ASRL / PERPETUAL 2014
 
Surrealist Lab: In Search of Automatism (part 1)
By Eli Epstein-Deutsch
posted: 07-24-11
at the Art Science Research Laboratory
Image Source

In a recent post, "With A Lunatic Gesture We Forsook Jujitsu" (Automatism A), I tried my hand at some automatic writing. This was a practice codified by the Surrealists under the direction of Andre Breton, but its provenance dates to long before that. Its purpose has depended on the historical circumstance. For instance, it used to be seen by 19th Century psychics as a way of channeling supernatural sources, even aliens. For others, namely the Beat poets, it was merely a way of loosening spontaneity and creativity, wine being another. But what I was most interested in was automatic writing in the strict, Bretonian sense.

In his first Manifesto, Andre Breton defines "Surrealism" as: "Pure psychic automatism by which it is intended to express, either verbally or in writing, the true function of thought. Thought dictated in the absence of all control exerted by reason, and outside all aesthetic or moral preoccupations."

(Notice, visual art is nowhere referred to in this statement.)

The absolutism of Breton's influential statement is both tantalizing and maddening. What troubles me the most is whether there is in fact such a thing as "pure thought," outside of reason or "aesthetic or moral preoccupations." 

Breton is invoking a kind of reverse Kantianism: instead of the "thing-in-itself" he is trying to pin down "thought in itself."

But where do reason/aethetics/morals end and "thought" as such begin?

It was this idea that I had in mind as I began the automatic writing session: that I would be attempting to capture my thought in its "pure" workings, i.e. "disinterestedly" (another term Breton used.) For the purposes of full scientific transparency, I did it in the middle of the night, in the semi-hypnotic state that one reaches right before sleep (Hypnagogia). Lying on my bed, instead of allowing myself to pass into unconsciousness, I woke up, sat down on my desk, and began typing directly into the content management system used by toutfait.com and marcelduchamp.net.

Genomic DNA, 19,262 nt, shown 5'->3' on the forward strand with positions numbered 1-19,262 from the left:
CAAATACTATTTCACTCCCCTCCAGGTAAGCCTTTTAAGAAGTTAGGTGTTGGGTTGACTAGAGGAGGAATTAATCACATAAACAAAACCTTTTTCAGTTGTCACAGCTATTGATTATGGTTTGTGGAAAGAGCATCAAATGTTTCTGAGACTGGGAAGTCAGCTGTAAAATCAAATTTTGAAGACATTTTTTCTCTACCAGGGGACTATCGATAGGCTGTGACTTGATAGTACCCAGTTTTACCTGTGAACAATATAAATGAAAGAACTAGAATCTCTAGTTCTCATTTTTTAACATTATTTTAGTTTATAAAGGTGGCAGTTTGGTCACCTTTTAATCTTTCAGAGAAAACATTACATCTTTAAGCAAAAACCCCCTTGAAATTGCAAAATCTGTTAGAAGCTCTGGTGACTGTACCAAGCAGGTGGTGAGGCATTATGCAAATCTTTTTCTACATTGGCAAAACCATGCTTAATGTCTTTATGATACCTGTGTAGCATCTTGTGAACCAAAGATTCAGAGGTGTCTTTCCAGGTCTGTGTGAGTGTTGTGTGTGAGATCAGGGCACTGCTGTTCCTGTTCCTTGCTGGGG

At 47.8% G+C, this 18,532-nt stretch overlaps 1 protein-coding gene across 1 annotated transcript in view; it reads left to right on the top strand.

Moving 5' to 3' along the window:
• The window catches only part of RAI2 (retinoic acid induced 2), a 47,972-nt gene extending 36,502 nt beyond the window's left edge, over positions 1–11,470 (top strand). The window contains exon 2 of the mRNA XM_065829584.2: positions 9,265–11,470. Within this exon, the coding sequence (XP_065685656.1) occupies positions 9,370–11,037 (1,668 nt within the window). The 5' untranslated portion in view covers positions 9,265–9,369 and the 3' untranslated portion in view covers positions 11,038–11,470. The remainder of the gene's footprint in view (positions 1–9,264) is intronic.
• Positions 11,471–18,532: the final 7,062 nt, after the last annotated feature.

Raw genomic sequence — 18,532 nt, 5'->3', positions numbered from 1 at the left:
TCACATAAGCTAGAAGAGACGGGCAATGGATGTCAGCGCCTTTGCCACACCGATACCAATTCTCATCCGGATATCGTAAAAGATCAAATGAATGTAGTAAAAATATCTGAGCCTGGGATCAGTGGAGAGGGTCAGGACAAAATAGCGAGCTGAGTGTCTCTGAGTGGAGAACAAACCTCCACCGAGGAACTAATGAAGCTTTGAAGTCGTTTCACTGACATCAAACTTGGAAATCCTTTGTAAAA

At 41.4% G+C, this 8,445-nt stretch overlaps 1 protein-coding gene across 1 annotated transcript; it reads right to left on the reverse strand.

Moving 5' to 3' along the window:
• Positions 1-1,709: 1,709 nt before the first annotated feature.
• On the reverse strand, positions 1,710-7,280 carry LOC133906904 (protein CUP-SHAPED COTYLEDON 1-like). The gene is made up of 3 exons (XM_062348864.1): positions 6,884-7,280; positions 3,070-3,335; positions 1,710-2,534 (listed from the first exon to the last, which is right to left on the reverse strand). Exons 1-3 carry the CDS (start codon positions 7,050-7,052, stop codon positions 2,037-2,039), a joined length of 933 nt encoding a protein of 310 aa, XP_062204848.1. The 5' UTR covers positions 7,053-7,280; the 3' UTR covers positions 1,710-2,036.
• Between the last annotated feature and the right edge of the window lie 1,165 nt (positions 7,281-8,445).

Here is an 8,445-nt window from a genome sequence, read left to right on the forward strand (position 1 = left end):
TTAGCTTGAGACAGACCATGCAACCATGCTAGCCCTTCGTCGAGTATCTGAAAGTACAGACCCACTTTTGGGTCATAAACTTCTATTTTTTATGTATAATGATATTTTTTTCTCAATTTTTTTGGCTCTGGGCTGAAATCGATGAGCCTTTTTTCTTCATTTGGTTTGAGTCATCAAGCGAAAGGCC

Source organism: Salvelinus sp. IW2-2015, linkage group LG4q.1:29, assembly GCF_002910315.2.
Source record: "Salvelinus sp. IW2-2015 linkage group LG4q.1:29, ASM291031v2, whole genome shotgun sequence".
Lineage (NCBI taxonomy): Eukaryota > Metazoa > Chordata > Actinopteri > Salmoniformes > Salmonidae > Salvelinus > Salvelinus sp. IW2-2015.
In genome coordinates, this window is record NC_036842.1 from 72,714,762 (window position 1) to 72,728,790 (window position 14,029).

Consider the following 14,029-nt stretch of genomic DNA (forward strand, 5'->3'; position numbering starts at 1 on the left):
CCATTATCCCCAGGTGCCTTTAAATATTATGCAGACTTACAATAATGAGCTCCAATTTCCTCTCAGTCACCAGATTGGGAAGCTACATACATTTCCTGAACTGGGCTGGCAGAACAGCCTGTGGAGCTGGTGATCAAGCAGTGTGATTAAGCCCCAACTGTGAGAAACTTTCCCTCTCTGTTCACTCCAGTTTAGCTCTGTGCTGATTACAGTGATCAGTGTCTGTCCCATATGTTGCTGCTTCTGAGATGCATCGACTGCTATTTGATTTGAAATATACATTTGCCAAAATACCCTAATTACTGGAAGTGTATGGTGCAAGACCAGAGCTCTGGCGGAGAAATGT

I discovered some things in the process. One: at first my writing had what I would call the quality of "gibberish." The sentences appeared to be driven by a certain syntactic or phonetic stylization, meaning they were composed of vaguely interesting juxtapositions of words and had a rhythm to them, but semantically made very little sense. Sheerly linguistic detritus made an appearence. I'm studying German for instance, and therefore random strings of German words seem to crawling around in my head -- but my grammar is far from competent. So I for some reason wrote, "etwas unterscheiden zwischen werden Erde gesehen," meaning, according to google translate, "Will differ slightly between Earth seen."

Is this "pure" thought? Maybe? It is certainly as disinterested as it could possibly be. But it also seems doubtful that it is what was really intended as the result of the method. Did I perhaps violate some implicit rules, like for instance, "don't write in any foreign languages you don't really speak?" Table that for now.

(post to be continued....)

 

 

 

 

 

 

 

 

 

 

 

...Source
Like toutfait on  Facebook,   Follow us on  Twitter

Back to list
© toutfait.com is published by Art Science Research Laboratory. All Rights Reserved.      RSS